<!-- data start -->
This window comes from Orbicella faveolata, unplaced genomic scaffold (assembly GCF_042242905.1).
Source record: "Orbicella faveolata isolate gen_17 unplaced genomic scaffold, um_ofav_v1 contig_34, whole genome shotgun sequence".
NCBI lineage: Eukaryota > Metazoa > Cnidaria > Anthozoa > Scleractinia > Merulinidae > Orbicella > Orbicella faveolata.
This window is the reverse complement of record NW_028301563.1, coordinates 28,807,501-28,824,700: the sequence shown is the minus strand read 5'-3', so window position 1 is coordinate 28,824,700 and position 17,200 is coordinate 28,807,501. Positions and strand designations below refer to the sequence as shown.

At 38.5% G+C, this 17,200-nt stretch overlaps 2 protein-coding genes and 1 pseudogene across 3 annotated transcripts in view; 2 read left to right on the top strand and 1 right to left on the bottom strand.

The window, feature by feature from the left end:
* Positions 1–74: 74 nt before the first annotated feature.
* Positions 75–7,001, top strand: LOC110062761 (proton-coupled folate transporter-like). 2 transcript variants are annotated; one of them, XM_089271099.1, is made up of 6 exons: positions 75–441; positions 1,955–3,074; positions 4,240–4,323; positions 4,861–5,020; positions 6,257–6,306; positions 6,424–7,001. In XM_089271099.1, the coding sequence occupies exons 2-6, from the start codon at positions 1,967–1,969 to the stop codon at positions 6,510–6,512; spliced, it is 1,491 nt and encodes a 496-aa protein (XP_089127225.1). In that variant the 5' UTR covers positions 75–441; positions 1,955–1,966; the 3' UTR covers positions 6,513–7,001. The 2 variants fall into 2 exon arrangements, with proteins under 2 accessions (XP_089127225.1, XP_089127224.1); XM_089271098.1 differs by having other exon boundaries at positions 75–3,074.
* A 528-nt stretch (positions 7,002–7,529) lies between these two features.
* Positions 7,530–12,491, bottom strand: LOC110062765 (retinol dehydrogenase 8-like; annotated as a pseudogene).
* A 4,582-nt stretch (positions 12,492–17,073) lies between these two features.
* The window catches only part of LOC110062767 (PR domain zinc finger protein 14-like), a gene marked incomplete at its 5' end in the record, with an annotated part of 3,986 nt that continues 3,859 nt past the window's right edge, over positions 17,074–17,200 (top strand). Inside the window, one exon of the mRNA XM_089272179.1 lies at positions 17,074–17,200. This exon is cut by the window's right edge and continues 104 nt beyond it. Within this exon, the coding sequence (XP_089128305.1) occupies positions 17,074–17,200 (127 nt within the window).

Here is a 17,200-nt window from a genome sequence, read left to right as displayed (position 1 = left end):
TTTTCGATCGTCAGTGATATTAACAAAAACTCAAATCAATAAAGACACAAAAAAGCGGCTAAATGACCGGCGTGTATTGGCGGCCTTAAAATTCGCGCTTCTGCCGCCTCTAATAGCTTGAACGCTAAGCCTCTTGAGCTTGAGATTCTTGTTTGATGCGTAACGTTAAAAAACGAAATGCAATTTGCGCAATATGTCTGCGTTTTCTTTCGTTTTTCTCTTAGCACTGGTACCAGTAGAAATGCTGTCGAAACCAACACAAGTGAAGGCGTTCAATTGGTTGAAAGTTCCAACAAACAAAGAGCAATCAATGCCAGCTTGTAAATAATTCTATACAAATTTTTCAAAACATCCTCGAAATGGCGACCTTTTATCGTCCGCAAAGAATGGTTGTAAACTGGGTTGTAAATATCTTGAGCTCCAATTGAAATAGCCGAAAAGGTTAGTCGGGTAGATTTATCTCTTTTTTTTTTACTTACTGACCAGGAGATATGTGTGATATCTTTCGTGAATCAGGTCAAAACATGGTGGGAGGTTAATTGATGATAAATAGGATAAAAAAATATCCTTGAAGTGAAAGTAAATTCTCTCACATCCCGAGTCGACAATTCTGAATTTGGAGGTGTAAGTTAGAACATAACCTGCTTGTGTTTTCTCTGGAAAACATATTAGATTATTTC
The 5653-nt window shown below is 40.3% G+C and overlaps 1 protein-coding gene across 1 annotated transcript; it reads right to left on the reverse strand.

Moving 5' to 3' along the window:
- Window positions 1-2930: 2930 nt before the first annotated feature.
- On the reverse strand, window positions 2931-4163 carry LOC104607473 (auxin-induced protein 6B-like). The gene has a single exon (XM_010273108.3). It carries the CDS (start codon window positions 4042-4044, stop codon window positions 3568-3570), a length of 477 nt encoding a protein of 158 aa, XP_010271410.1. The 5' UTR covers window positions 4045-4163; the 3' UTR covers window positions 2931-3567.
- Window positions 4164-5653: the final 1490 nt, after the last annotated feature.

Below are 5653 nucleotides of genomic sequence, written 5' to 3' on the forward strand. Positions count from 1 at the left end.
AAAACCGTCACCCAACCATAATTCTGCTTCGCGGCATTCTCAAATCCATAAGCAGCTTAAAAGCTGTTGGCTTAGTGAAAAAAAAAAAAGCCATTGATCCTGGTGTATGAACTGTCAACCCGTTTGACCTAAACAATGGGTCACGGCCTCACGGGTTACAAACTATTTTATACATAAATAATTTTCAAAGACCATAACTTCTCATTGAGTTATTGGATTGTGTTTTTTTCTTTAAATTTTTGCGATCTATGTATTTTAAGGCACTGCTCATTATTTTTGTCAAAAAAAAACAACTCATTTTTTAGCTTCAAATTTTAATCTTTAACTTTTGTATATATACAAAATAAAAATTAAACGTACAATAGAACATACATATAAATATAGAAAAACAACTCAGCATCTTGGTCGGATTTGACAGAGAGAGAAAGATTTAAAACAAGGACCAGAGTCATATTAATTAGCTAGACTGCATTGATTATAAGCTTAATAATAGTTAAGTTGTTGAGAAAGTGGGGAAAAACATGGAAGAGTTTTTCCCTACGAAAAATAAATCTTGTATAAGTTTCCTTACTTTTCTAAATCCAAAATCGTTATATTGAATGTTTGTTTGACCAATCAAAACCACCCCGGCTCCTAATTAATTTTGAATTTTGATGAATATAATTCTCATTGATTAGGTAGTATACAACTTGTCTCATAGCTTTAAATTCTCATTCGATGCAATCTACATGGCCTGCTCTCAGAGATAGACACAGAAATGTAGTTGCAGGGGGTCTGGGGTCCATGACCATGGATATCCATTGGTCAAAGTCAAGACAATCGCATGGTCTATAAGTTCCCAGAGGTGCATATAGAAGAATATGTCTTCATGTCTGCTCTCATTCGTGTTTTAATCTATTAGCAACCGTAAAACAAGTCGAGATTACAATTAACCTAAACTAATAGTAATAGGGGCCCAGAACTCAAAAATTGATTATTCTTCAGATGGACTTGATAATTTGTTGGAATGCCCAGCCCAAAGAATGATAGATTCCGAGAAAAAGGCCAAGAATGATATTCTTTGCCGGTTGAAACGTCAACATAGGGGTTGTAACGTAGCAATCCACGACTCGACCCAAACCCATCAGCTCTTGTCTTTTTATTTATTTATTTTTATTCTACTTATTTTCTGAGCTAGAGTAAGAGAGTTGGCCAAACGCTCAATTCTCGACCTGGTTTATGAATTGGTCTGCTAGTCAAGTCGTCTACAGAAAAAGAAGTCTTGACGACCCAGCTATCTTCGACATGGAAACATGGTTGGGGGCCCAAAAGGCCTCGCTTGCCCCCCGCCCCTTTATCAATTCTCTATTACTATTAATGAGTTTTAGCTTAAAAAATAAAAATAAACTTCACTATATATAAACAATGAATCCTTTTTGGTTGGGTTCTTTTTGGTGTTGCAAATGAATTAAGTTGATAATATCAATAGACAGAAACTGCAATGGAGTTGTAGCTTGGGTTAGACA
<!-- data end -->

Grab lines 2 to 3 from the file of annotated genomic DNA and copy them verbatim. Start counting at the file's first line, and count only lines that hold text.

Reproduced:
Source record: "Orbicella faveolata isolate gen_17 unplaced genomic scaffold, um_ofav_v1 contig_34, whole genome shotgun sequence".
NCBI lineage: Eukaryota > Metazoa > Cnidaria > Anthozoa > Scleractinia > Merulinidae > Orbicella > Orbicella faveolata.